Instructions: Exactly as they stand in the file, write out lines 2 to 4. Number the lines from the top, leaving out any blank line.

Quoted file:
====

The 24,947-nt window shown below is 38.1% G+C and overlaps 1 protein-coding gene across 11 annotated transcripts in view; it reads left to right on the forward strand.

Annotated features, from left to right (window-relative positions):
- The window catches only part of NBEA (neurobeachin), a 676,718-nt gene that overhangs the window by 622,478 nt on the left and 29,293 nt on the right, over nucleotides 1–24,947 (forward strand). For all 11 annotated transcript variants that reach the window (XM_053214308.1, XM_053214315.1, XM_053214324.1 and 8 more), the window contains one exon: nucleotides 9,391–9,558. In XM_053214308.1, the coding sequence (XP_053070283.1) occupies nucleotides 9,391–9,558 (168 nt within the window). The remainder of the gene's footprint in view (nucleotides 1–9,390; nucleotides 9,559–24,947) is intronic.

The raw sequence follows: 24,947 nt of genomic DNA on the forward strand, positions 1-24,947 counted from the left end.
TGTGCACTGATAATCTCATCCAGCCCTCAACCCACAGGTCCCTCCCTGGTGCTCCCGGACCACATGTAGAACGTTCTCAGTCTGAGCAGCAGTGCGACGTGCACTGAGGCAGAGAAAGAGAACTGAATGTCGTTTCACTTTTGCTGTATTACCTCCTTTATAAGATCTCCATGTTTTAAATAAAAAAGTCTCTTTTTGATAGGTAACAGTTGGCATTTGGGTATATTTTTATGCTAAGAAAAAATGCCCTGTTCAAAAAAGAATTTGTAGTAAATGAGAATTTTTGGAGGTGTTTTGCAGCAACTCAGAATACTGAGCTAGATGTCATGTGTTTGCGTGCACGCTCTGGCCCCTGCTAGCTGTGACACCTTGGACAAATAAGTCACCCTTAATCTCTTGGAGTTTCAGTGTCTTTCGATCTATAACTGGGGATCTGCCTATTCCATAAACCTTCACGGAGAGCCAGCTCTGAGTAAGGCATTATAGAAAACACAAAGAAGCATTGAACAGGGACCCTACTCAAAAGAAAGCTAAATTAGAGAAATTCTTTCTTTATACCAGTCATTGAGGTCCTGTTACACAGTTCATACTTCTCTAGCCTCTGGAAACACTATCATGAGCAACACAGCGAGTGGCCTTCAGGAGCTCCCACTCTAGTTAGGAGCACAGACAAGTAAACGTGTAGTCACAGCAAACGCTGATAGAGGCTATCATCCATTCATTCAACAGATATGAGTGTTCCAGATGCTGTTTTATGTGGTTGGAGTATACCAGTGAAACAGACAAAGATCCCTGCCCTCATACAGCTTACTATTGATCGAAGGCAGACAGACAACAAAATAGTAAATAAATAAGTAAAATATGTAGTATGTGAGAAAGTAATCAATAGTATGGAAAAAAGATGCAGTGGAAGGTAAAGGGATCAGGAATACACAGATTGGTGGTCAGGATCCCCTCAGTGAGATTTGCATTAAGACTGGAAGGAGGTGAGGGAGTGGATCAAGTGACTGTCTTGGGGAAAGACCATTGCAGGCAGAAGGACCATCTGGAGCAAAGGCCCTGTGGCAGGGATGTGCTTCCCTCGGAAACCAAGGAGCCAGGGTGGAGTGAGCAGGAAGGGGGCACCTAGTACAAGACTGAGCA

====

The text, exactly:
Annotated features, from left to right (window-relative positions):
- The window catches only part of NBEA (neurobeachin), a 676,718-nt gene that overhangs the window by 622,478 nt on the left and 29,293 nt on the right, over nucleotides 1–24,947 (forward strand). For all 11 annotated transcript variants that reach the window (XM_053214308.1, XM_053214315.1, XM_053214324.1 and 8 more), the window contains one exon: nucleotides 9,391–9,558. In XM_053214308.1, the coding sequence (XP_053070283.1) occupies nucleotides 9,391–9,558 (168 nt within the window). The remainder of the gene's footprint in view (nucleotides 1–9,390; nucleotides 9,559–24,947) is intronic.

The raw sequence follows: 24,947 nt of genomic DNA on the forward strand, positions 1-24,947 counted from the left end.